You’ll also want to stop at the Cheney Discovery Center, an indoor, education spot with lots of hands-on activities to try. Kids can work puppets, touch animal pelts and chat with naturalists. The space is also home to various red-legged frogs, gopher snakes, Western toads, banana slugs, newts and rubber boas. 

photo: Northwest Trek Wildlife Park

Getting Wild

If your family is in need of even more adventure, plan to experience the Zip Wild Deep Forest Challenge. From May through September, you and your little daredevils can try out five different zip line and challenge rope courses that range from mild to wild. Choose between:

1. Super Kid Course: a low-to-the-ground adventure with two sections of zip lines and nine challenges.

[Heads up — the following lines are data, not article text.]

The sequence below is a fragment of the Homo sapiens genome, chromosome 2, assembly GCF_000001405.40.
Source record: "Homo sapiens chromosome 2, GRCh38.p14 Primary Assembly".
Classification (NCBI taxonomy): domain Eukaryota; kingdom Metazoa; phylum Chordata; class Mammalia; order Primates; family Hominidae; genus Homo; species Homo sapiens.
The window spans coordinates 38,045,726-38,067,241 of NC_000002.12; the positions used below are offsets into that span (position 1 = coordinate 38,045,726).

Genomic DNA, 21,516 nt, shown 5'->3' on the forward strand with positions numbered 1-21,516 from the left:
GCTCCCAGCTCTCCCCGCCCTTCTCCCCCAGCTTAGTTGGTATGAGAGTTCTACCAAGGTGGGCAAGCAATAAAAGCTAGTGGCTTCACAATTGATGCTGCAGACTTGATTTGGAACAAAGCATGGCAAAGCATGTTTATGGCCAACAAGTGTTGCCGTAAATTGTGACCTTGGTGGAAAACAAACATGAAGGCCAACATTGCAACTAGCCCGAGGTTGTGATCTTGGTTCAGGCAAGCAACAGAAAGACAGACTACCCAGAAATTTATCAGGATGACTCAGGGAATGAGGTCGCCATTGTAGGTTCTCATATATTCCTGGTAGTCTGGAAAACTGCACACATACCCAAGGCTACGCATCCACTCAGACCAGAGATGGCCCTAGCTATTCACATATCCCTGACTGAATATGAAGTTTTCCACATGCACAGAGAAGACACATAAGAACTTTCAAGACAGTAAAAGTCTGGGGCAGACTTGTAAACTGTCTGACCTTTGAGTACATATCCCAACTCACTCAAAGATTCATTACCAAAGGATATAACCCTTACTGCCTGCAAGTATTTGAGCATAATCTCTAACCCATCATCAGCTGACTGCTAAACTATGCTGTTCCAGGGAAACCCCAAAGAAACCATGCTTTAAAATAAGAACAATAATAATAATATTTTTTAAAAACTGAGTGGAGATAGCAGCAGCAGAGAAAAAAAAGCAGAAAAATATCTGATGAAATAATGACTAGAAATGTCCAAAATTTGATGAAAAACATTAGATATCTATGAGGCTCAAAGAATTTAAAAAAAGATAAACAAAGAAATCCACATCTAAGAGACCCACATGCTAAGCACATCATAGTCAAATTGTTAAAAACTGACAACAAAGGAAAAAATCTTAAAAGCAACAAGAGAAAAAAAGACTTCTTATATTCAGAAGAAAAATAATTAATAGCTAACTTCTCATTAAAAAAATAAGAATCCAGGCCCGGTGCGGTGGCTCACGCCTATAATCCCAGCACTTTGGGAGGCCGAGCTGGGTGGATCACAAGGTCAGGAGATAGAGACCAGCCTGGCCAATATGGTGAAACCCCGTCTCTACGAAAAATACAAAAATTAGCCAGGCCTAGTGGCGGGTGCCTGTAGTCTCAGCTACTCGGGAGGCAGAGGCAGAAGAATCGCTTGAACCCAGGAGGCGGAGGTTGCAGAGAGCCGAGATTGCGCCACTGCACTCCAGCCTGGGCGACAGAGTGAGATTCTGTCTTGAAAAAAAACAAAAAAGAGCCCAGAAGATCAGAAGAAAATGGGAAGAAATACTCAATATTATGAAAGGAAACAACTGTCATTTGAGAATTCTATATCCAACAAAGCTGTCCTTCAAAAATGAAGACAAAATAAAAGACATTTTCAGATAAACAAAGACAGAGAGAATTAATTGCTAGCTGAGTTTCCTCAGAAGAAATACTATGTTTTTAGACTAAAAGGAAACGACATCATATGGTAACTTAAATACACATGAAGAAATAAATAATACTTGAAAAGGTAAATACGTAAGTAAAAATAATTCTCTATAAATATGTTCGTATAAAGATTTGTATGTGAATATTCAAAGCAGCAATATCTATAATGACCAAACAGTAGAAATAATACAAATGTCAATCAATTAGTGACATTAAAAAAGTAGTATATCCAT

2. Discover Course: a course with a 14-foot tall climbing wall, ten obstacles and two zip lines.

3. Sensation Course: a course with a dozen challenges 80 feet in the air and five zip lines.

4. Adventure Course: a course with a 30-foot climbing wall, suspended bridges, cargo nets, a high-wire tightrope 55 feet in the air and six zip lines.

5. Aerial Runway: a course with a Trapper Climbing Ladder, two Andes bridges and a 512-foot-long zip line.

photo: Kristina Moy

Other Can’t-Miss Attractions

Near Zip Wild, you’ll find a paved walking trail which is the neighborhood of 21 different “fairy homes” that you kids will probably be able to spot quicker than you. They were put there to help kids really notice their surroundings. See if you can spot them all!